Too often, we focus on either the good or the bad, as if life were a binary framework, with only two main perspectives. In reality, an abundance of space exists in the gray areas between supposed opposites.
A few weeks ago, a friend came over on a Friday morning to help with some errands. I told her I was thinking of going from Philadelphia to New York for the weekend, but was not sure. It felt like there was too much to do; how could I go away?
"Turn off the computer, and pack your bags," she said, "You need a break. Everyone needs a break." Then she said the magic words, "I will be back for you in two hours to take you to the train station for New York" and she left.
In the Torah Portion of Va'era, after Avraham was circumcised, three angels greeted him at his tent. The angles come to help heal him and to inform Sarah and Avraham that they would soon become pregnant. Sarah and Avraham welcomed the guests with generous hospitality, washed their feet and baked their finest cakes.
The same Torah portion also contains the story of Sodom and Gomorra, about an evil land where violence, sexuality, idol worship, ego, anti-poverty and anti-mitzvah sentiments run rampant. G-d orders the destruction of the land and its people. Why? Commentator Nechama Liebowitz says that G-d declares Sodom's destruction not only because of the acts that occurred there but primarily because the horrible behaviors became part of the social norm. When a community accepts lies, bribes, stealing and cheating as social norms, when leaders and clergy lose sight of leadership, then according to the Torah, this warrants destruction.
Why would the story of Avraham and Sarah's generosity appear alongside the destruction of Sodom and Gomorra? Perhaps to highlight the wide range of possible human behaviors and to affirm that it is important for us to choose how to act. None of us are perfect but we can strive towards loving kindness.
I went to the Big Apple that weekend and had a fabulous time. Apparently the angels came to my tent as well as Avraham's. On the train to New York, I made a few calls and texts--and voila--I had a juicy line up of Shabbat meals and services to attend. I had a friend's place to stay on Manhattan's Upper West Side. Since it was Rabbi Shlomo Carlebach's 19th yartzeit, the weekend was filled with wonderful events, services, learning, meals, and music. At the renewal Romemu congregation, I also got to share in the celebration of Musical Directors and a baby naming. Walking down Broadway, the taxis, window shopping, and hot dog stands came alive. It is amazing how a little jaunt can give us a breath of fresh air; that is of course if we are willing to leave our own reality for a bit.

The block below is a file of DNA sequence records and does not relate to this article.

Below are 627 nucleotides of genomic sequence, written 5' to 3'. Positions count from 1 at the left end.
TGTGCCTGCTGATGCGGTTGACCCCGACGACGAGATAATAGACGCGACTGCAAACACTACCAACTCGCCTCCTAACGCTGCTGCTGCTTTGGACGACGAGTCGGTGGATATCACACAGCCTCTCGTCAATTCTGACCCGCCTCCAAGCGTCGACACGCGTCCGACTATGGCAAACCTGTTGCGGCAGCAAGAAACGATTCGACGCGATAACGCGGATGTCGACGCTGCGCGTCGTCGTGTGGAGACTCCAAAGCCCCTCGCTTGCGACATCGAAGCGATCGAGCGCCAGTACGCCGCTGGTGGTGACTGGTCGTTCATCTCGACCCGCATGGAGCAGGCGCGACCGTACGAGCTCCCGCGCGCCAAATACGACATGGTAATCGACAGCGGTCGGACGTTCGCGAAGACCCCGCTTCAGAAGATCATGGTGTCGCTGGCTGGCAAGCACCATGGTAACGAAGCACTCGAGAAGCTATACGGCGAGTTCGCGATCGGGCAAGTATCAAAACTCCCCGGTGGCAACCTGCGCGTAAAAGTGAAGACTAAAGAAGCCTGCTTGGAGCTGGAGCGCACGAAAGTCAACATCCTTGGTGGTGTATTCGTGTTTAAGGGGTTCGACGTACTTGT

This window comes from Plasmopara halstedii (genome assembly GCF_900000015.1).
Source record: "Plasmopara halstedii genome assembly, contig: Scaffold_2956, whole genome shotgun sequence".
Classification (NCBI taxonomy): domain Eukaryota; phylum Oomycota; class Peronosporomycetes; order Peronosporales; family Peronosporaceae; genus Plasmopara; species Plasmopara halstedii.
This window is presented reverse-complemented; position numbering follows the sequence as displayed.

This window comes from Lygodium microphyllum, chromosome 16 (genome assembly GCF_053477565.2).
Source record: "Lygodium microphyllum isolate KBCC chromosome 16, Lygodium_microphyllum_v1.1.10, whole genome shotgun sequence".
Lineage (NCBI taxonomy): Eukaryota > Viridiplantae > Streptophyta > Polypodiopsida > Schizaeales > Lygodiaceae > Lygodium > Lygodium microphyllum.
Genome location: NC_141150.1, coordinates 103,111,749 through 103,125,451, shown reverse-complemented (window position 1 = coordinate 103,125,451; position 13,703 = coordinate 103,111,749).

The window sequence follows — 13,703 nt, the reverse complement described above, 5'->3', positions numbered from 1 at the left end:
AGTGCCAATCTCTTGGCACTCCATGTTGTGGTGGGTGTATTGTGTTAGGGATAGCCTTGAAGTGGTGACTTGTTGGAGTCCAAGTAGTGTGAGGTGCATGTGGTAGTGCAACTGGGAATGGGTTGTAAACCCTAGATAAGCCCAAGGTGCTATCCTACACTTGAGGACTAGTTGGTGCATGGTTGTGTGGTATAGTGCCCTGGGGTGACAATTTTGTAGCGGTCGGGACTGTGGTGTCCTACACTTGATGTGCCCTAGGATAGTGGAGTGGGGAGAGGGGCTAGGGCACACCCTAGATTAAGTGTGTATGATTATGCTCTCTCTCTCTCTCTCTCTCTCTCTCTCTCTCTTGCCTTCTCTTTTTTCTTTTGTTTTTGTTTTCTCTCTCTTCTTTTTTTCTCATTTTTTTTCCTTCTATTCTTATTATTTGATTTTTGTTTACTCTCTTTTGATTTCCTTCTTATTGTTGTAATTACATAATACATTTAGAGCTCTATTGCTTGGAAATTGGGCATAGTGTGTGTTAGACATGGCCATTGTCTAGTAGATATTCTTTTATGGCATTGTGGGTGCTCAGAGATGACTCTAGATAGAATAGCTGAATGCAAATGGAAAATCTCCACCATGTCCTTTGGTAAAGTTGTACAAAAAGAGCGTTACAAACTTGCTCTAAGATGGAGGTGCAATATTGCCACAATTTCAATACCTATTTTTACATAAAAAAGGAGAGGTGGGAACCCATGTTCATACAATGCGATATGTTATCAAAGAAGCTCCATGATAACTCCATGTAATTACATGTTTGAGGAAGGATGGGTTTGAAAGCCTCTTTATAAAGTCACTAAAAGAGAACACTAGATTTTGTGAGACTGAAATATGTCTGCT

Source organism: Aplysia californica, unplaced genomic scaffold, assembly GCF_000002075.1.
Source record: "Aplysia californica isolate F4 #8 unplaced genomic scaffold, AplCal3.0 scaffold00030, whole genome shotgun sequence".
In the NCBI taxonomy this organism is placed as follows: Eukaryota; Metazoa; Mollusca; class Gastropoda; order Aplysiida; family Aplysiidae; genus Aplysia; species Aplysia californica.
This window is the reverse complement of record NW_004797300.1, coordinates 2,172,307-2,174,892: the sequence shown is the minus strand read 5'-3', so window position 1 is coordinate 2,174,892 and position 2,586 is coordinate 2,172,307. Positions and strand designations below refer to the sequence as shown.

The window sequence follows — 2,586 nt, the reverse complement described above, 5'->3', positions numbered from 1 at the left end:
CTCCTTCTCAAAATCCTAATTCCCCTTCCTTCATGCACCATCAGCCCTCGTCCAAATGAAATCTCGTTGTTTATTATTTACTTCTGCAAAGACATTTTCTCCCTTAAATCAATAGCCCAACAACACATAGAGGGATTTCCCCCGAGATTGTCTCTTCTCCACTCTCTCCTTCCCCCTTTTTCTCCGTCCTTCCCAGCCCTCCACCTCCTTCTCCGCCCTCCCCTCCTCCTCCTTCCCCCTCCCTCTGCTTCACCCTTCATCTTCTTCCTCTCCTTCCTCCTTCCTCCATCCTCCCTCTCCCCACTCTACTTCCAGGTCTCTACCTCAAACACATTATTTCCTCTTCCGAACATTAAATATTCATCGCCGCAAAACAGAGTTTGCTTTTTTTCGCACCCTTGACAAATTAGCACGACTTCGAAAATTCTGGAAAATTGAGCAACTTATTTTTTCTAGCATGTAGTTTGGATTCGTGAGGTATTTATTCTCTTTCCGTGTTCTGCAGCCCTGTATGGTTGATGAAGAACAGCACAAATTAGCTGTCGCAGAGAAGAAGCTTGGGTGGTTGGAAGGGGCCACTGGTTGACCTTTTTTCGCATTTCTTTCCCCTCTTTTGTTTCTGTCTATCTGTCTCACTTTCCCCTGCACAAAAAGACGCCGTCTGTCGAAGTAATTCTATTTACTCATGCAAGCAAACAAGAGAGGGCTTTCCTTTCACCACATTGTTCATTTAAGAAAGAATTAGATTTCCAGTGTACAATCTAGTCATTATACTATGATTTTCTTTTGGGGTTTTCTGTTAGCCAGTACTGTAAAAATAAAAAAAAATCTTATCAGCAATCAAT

Reb Shlomo was a legendary musician and liberal Orthodox rabbi who lived from 1925-1994. He recorded over 25 albums and created thousands of songs that are used today in diverse Jewish communities world--wide. He was married to Neila and had two daughters, Daria and Neshama.
No matter how hard life gets, angels can still pick us up and lighten the way. At 1:00am when the shul helpers tried to sweep the crowds outside so they could clear the tables and start setting up for the morning, I marveled at the joyous schmoozing and sweet singing at 1:00 o'clock in the morning. Time faded, as discussions bubbled from renown heimisch teachers about life and upcoming classes and books. At Neshama Carlebach's concert in honor of her father's yartzeit, she sang 'Nachamu' which means 'to comfort.' May we be comforted in times of need.